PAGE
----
The former Moberly Junior High School now is owned by the city as part of a purchase agreement with Horizon Housing Foundation.
Several community members attended Monday’s city council meeting to voice their hopes of either revitalizing the property or tearing it down. The fate of the building is to be determined.
Horizon, a St. Louis-based nonprofit organization aimed at providing low-income housing, acquired the Moberly Junior High School property in hopes of converting the old school into affordable housing for seniors. The organization was working with ND Consulting in an attempt to get low-income housing tax credits through the Missouri Housing Development Corporation, but to no avail, City Manager Brian Crane said.
"After last year, they were unsuccessful with that tax credit project again," he said. "They wanted to get out. They were either going to put a sign in the front yard, saying, ’for sale’ or give it to the city."
The council approved a resolution Monday to acquire the property. Community members voiced their concerns about the building, including Carolee Hazlet, who was in support of historic preservation over demolition.
"We should think about rehabilitating this building, or part of the building," Hazlet said. "It would be the best for Moberly."
Hazlet went into a brief history of the building, which was erected in 1877, including the two instances when the structure caught fire and had to be rebuilt. Tearing the building down could drive interest away from downtown, Hazlet said.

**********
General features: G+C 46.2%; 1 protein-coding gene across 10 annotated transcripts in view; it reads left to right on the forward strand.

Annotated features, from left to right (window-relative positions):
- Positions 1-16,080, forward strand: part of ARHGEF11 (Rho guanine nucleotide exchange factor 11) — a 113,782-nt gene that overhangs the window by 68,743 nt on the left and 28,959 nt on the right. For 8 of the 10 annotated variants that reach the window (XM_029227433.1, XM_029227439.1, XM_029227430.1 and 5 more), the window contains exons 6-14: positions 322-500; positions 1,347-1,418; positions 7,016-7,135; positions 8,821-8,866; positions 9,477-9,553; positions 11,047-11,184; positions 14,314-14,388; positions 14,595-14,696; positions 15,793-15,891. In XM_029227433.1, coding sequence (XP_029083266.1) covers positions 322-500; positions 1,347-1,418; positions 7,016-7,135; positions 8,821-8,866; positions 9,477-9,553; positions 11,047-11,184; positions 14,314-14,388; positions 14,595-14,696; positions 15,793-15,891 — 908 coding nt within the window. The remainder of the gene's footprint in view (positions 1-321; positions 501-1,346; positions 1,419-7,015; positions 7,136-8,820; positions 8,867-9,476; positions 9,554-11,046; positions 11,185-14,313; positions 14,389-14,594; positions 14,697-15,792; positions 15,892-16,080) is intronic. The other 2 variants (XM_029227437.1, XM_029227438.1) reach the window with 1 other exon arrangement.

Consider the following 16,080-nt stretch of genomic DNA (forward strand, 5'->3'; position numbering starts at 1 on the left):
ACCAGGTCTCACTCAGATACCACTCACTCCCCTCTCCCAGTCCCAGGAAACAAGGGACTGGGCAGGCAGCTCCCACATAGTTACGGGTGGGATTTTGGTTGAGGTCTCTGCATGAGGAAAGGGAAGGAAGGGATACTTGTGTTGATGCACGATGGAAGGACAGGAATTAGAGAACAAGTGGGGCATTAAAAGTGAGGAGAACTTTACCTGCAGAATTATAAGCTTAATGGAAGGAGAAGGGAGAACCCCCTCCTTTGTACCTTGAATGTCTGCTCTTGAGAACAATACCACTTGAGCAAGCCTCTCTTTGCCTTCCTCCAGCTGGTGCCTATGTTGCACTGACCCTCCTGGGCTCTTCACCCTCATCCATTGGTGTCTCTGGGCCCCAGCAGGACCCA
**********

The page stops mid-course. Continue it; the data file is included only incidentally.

"The roots of a city are what bring people back to retire to their old town," she said. "If you take the roots of a city away, there is nothing left. If we don’t start doing something to bring people downtown, we are going to slowly lose our downtown. But by rehabbing at least part of old school building into something usable, we could keep people in the downtown area."
The idea of preserving and rehabilitating the building, however, was not unanimous. "Tear it down," could be heard from the back of the council chamber after Hazlet’s comments. Paula Hayslip, who yelled out her disdain for the building came up to the podium to elaborate.
"I think it needs to be demolished and it’s beyond expectation to get it to where it can be used for anything," Hayslip said. "I’m not against historical preservation, but I don’t think this junior high has enough to salvage."
Hayslip suggested tearing the property down and expanding Tannehill Park, which sits behind the building.
The decision on whether to rehabilitate or demolish the building, however, will be made by the council at a later date.
Though Horizon has backed out of the property, Tannehill Apartments, the developer, and ND Consulting still are seeking tax credits to convert the property to low-income housing for seniors, which was discussed during the council’s work session as part of a proposed two-year agreement with Tannehill Apartments. ND Consulting will make a proposal at the council’s next meeting, Crane said.
Though the council members were open to the idea of the proposal, some voiced apprehension about entering into a long-term agreement with the developer, considering the years of failed attempts at getting tax credits. Councilman Austin Kyser suggested that the city advertise the property to a number of developers to get the best deal possible, whether that means it ends in historic preservation or demolition.